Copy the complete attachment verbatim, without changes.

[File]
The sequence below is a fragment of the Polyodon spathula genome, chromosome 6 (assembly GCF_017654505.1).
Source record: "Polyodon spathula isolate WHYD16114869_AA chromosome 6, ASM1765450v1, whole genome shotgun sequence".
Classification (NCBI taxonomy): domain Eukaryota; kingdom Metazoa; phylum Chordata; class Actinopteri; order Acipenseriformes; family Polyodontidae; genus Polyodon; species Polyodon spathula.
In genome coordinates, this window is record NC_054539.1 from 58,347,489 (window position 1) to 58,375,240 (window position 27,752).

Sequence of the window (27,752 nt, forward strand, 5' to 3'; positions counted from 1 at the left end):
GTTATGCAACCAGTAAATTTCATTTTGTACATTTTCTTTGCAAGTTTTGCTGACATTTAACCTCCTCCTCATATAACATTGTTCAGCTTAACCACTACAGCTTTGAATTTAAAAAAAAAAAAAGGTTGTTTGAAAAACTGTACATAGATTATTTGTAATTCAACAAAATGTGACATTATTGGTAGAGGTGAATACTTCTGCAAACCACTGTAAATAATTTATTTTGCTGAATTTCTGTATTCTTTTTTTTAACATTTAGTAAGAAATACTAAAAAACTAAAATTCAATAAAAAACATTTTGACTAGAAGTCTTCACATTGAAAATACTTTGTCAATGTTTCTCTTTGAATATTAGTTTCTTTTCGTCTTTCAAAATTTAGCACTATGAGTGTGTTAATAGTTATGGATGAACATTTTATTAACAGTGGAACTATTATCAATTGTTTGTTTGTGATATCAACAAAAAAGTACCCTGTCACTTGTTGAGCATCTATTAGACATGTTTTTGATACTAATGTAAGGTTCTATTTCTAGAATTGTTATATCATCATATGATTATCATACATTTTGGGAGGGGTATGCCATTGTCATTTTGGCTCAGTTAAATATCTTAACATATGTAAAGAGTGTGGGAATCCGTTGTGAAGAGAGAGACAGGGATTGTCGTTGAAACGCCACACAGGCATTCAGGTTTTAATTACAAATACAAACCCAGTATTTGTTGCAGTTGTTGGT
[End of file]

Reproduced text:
The sequence below is a fragment of the Polyodon spathula genome, chromosome 6 (assembly GCF_017654505.1).
Source record: "Polyodon spathula isolate WHYD16114869_AA chromosome 6, ASM1765450v1, whole genome shotgun sequence".
Classification (NCBI taxonomy): domain Eukaryota; kingdom Metazoa; phylum Chordata; class Actinopteri; order Acipenseriformes; family Polyodontidae; genus Polyodon; species Polyodon spathula.
In genome coordinates, this window is record NC_054539.1 from 58,347,489 (window position 1) to 58,375,240 (window position 27,752).

Sequence of the window (27,752 nt, forward strand, 5' to 3'; positions counted from 1 at the left end):
GTTATGCAACCAGTAAATTTCATTTTGTACATTTTCTTTGCAAGTTTTGCTGACATTTAACCTCCTCCTCATATAACATTGTTCAGCTTAACCACTACAGCTTTGAATTTAAAAAAAAAAAAAGGTTGTTTGAAAAACTGTACATAGATTATTTGTAATTCAACAAAATGTGACATTATTGGTAGAGGTGAATACTTCTGCAAACCACTGTAAATAATTTATTTTGCTGAATTTCTGTATTCTTTTTTTTAACATTTAGTAAGAAATACTAAAAAACTAAAATTCAATAAAAAACATTTTGACTAGAAGTCTTCACATTGAAAATACTTTGTCAATGTTTCTCTTTGAATATTAGTTTCTTTTCGTCTTTCAAAATTTAGCACTATGAGTGTGTTAATAGTTATGGATGAACATTTTATTAACAGTGGAACTATTATCAATTGTTTGTTTGTGATATCAACAAAAAAGTACCCTGTCACTTGTTGAGCATCTATTAGACATGTTTTTGATACTAATGTAAGGTTCTATTTCTAGAATTGTTATATCATCATATGATTATCATACATTTTGGGAGGGGTATGCCATTGTCATTTTGGCTCAGTTAAATATCTTAACATATGTAAAGAGTGTGGGAATCCGTTGTGAAGAGAGAGACAGGGATTGTCGTTGAAACGCCACACAGGCATTCAGGTTTTAATTACAAATACAAACCCAGTATTTGTTGCAGTTGTTGGT